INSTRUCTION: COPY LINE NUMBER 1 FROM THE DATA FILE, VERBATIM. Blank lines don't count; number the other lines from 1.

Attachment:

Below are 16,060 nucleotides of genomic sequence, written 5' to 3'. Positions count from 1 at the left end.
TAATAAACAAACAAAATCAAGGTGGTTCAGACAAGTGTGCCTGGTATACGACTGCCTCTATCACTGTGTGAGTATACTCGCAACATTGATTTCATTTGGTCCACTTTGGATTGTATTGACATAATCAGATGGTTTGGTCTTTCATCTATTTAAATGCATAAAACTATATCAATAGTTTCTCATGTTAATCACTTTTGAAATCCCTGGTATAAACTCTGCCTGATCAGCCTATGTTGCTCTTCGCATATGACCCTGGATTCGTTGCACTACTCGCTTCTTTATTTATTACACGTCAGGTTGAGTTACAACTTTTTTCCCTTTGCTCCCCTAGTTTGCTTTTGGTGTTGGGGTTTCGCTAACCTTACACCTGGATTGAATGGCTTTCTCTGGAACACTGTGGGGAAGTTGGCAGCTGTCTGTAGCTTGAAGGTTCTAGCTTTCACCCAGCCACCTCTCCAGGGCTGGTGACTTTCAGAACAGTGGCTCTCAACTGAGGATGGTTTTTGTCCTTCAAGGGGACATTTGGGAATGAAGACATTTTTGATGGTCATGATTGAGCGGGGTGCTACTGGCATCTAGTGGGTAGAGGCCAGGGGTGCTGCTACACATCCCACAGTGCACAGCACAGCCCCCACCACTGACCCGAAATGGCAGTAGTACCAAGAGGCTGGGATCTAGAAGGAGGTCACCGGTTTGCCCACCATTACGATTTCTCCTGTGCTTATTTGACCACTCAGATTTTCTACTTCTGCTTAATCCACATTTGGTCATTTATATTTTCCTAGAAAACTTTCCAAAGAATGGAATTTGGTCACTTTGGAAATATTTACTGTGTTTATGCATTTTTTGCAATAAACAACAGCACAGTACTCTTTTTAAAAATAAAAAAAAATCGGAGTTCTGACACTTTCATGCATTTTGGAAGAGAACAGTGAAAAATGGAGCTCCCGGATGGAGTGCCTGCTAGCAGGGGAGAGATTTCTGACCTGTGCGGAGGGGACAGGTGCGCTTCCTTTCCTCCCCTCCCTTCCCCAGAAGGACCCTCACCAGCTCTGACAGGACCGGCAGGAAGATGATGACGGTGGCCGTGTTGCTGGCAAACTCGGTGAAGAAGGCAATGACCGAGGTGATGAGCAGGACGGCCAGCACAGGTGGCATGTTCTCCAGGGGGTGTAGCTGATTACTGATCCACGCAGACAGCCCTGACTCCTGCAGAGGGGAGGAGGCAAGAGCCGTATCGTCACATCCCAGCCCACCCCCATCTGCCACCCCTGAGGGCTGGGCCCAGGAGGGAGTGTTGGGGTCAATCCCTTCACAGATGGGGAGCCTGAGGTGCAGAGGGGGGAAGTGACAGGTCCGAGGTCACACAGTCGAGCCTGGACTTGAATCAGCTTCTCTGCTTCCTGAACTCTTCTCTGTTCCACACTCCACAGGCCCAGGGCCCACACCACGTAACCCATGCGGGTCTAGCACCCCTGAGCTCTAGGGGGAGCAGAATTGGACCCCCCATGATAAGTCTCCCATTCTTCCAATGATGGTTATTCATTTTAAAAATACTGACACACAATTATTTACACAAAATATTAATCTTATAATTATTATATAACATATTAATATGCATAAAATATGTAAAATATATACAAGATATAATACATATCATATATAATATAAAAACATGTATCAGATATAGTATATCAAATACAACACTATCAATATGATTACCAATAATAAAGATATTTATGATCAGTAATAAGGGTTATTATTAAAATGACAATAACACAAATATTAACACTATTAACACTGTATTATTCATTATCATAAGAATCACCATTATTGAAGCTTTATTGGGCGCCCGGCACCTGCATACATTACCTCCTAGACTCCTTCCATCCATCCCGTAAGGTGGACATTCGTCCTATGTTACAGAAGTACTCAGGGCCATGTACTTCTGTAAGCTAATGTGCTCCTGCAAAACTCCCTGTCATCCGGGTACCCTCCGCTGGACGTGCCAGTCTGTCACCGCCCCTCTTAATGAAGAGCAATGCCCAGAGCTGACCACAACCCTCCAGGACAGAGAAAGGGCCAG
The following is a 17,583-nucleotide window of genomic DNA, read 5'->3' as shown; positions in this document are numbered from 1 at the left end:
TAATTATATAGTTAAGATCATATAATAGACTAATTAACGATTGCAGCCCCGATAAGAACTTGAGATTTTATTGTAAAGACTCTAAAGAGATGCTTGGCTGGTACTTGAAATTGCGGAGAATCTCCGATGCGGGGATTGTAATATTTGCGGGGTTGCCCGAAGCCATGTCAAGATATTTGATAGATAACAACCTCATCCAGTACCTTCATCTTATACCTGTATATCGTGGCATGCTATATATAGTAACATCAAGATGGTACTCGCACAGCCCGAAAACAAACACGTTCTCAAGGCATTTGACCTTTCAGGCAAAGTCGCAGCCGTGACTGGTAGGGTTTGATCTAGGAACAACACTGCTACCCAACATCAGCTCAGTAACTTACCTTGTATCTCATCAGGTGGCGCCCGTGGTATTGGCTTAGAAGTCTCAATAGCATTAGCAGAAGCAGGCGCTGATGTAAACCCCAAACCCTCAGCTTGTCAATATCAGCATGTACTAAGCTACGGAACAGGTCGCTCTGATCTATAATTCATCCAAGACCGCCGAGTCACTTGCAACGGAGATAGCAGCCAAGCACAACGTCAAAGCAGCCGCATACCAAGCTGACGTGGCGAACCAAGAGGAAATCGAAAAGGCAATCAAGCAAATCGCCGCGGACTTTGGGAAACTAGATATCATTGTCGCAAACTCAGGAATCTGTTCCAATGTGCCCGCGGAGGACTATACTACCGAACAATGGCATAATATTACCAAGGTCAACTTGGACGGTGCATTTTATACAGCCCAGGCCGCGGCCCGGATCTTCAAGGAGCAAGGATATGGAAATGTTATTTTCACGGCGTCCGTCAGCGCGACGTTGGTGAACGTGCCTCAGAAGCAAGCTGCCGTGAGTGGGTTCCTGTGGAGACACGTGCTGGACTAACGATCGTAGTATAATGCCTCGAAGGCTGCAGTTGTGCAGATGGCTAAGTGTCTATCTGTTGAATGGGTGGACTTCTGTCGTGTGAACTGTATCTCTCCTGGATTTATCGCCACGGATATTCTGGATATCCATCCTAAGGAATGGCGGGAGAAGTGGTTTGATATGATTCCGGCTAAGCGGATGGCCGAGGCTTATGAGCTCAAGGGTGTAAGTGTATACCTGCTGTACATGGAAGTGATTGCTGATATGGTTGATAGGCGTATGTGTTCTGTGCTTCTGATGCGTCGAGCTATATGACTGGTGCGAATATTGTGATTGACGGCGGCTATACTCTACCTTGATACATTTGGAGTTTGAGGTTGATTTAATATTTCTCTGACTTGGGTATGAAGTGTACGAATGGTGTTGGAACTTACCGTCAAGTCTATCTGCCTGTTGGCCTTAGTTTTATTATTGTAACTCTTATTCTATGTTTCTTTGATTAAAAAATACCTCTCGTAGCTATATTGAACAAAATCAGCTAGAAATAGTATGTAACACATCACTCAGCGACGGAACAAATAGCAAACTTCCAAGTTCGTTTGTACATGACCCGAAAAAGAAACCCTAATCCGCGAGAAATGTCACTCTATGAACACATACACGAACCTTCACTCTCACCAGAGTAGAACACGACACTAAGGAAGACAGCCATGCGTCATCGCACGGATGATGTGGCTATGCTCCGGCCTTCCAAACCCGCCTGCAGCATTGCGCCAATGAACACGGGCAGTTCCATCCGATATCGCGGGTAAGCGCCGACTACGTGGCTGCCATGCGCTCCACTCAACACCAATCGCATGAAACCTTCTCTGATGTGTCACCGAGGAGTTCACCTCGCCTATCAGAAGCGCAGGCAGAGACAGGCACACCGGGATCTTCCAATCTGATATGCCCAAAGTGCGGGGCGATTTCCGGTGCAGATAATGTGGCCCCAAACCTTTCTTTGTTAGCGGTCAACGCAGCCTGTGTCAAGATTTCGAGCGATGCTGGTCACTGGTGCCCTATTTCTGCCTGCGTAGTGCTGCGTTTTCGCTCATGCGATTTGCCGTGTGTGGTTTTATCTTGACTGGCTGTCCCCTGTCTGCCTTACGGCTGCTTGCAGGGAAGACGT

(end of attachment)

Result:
Below are 16,060 nucleotides of genomic sequence, written 5' to 3'. Positions count from 1 at the left end.